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From 9-5 Chiropractor to Six-Figure Business Owner

How a 27 year old transformed her life in less than a year


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How a 20-Something Former Chiropractor Started Her Own Online Business

A couple weeks ago, I had the privilege of interviewing an incredible entrepreneur I’ve followed on social media for quite some time. I knew her story and what she’s done with her business was impressive, but this interview blew me out of the water.

Meag (@whealthwithmeag on social media) went from working a 9 to 5 as a chiropractor to owning an online social media marketing business that earns her significantly more money. Here’s her story.

Can you tell us a little bit about who you are?

I am the founder of Whealth with Meag, my social media page, and I’m also a doctor of chiropractic. By trade, I’m a chiropractor, but I’ve done a lot of career changes lately. I’m also 27 and I live in Austin, Texas.

I’m on a mission to empower people to know that they’re capable of living their healthiest life and being financially well in a way that’s fun, easy-to-understand, and shame-free.

What was your career like before? How much did you make? And did you find it fulfilling?

I was a full-time practicing chiropractor in Knoxville, Tennessee. I was making in the $65k to $72k range a year there — it varied because we got monthly bonuses. That was good for our field, but chiropractic students graduate with $150k in student debt sometimes, so that math isn’t always mathing on that.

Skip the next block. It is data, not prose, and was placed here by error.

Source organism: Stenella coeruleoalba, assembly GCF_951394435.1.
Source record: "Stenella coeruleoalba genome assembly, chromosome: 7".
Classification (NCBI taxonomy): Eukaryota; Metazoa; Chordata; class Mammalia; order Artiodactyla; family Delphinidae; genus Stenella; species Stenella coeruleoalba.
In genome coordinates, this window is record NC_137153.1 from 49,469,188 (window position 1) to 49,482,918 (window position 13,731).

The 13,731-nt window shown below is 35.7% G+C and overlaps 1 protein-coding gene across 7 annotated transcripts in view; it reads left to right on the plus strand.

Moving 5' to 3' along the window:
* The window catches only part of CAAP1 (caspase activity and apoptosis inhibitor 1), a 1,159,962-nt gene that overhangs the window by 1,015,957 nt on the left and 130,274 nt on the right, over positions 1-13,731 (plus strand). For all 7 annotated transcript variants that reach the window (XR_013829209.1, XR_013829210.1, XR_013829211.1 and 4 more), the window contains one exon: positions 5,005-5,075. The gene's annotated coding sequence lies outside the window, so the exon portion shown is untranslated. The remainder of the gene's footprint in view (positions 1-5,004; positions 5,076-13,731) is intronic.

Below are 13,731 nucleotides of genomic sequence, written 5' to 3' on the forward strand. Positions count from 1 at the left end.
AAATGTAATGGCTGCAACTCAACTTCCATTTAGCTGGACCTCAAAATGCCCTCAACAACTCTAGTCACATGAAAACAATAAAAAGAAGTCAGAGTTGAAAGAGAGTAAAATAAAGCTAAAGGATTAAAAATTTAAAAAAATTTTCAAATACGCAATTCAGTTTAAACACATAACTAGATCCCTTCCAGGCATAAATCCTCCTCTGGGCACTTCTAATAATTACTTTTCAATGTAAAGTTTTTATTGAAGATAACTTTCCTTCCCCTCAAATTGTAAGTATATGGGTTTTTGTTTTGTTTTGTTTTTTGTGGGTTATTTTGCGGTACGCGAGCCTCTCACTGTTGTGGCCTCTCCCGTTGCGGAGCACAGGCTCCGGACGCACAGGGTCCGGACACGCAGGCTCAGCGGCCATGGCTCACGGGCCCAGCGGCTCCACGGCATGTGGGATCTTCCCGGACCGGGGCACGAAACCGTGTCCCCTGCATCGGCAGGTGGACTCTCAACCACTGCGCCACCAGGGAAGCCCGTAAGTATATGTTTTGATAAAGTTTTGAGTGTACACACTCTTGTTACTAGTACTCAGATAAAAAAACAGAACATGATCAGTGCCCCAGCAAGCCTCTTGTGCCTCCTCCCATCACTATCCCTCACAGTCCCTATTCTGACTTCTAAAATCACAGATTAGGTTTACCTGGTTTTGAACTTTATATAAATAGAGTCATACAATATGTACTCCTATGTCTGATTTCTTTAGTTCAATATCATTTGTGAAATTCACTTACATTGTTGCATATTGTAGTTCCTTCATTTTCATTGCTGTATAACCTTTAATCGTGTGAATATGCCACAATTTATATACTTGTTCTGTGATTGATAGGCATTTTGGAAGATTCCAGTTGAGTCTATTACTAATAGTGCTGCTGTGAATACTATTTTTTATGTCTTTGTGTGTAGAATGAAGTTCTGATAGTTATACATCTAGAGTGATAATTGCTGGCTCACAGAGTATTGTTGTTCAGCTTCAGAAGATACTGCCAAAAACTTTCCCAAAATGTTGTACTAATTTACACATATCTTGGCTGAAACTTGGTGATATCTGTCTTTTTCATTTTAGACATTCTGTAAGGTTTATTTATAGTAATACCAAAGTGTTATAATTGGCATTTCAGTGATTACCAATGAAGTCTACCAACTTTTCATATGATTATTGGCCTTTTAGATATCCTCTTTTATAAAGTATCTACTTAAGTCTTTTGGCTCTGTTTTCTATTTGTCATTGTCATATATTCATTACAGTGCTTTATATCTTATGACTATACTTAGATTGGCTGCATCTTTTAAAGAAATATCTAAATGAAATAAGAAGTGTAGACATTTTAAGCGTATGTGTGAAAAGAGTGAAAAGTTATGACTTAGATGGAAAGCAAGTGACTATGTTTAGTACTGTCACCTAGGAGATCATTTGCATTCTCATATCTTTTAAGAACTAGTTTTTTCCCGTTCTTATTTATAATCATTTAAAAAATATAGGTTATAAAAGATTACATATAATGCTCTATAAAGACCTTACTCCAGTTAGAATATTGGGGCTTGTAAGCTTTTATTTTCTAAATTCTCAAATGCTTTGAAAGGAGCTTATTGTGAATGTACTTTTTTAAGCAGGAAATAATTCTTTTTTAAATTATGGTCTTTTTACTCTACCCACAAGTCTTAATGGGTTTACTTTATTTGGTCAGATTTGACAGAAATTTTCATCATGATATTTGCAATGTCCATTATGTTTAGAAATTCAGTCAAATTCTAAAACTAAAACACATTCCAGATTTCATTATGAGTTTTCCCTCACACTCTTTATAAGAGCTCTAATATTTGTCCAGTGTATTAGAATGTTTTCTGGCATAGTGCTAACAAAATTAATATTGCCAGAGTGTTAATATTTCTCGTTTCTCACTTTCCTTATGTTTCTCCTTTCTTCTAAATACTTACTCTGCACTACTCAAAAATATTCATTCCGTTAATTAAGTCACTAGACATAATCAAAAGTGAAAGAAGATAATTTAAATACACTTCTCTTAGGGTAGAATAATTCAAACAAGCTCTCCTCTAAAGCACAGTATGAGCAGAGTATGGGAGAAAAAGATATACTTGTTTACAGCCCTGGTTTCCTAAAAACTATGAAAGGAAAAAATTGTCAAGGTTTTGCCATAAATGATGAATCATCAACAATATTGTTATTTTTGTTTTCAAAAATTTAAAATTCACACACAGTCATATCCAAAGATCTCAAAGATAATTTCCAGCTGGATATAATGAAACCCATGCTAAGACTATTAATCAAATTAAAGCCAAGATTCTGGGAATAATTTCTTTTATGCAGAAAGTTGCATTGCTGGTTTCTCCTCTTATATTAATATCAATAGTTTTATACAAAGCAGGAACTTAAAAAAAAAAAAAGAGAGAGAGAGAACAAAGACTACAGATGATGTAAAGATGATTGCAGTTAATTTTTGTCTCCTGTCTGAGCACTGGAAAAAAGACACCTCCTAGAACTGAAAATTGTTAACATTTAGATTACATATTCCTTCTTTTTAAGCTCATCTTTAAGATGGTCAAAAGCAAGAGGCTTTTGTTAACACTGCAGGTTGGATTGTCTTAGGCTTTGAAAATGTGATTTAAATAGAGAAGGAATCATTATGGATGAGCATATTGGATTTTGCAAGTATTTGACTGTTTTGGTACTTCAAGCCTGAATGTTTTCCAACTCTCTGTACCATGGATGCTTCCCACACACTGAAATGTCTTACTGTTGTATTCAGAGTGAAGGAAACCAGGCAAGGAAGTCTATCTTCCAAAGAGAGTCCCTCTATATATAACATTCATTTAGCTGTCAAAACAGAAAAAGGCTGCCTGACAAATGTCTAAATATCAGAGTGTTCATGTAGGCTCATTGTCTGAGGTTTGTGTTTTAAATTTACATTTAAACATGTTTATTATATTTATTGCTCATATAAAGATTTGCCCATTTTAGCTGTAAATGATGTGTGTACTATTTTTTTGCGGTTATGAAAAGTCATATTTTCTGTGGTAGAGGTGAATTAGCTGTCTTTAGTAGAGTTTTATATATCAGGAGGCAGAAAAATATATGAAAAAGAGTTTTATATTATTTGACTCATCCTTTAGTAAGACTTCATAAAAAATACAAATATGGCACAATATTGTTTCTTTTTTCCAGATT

I worked at an incredible practice, so I did find it fulfilling. But it was exhausting and demanding, so by the end of the day, I had no energy left to give to other things.

I picked up an adjunct professor job while I was working there, teaching online anatomy and physiology. It really gave me a breath of fresh air while doing chiropractic, and I still do it now.

Did you ever feel limited in that role?

As an associate chiropractor, you're working under a doctor that owns the practice. So there’s room for growth, but it’s very limited.

I also didn’t want to be stuck in 4 walls everyday. I like being able to work from a coffee shop or my couch. And I realized the only way to make a good chunk of money in chiropractic was to open my own practice, but I was terrified by the idea of opening a brick and mortar business like that.

What are you doing now? What makes up your income today?

I left Knoxville in March 2023 to end the long distance with my husband. Before I left, I was doing social media for the chiropractic practice I was working at. When I moved to Austin, they kept me on doing that. It gave me some time where I wasn’t working 9 to 5, which gave me the space to create some opportunities for myself.

I now run 6 chiropractic or holistic health social media accounts, and it’s been so freakin’ rewarding. I still get to use my knowledge in the field, which I love doing, but I’ve gotten to combine it with my love of social media, too.

What feedback have you gotten from clients?

The main feedback has been that it’s very seamless and easy because I have a strong background in chiropractic. They trust it more than if the content were put together by someone without that experience.

And I don’t have a marketing background at all, so I think it really comes down to having that experience in chiropractic.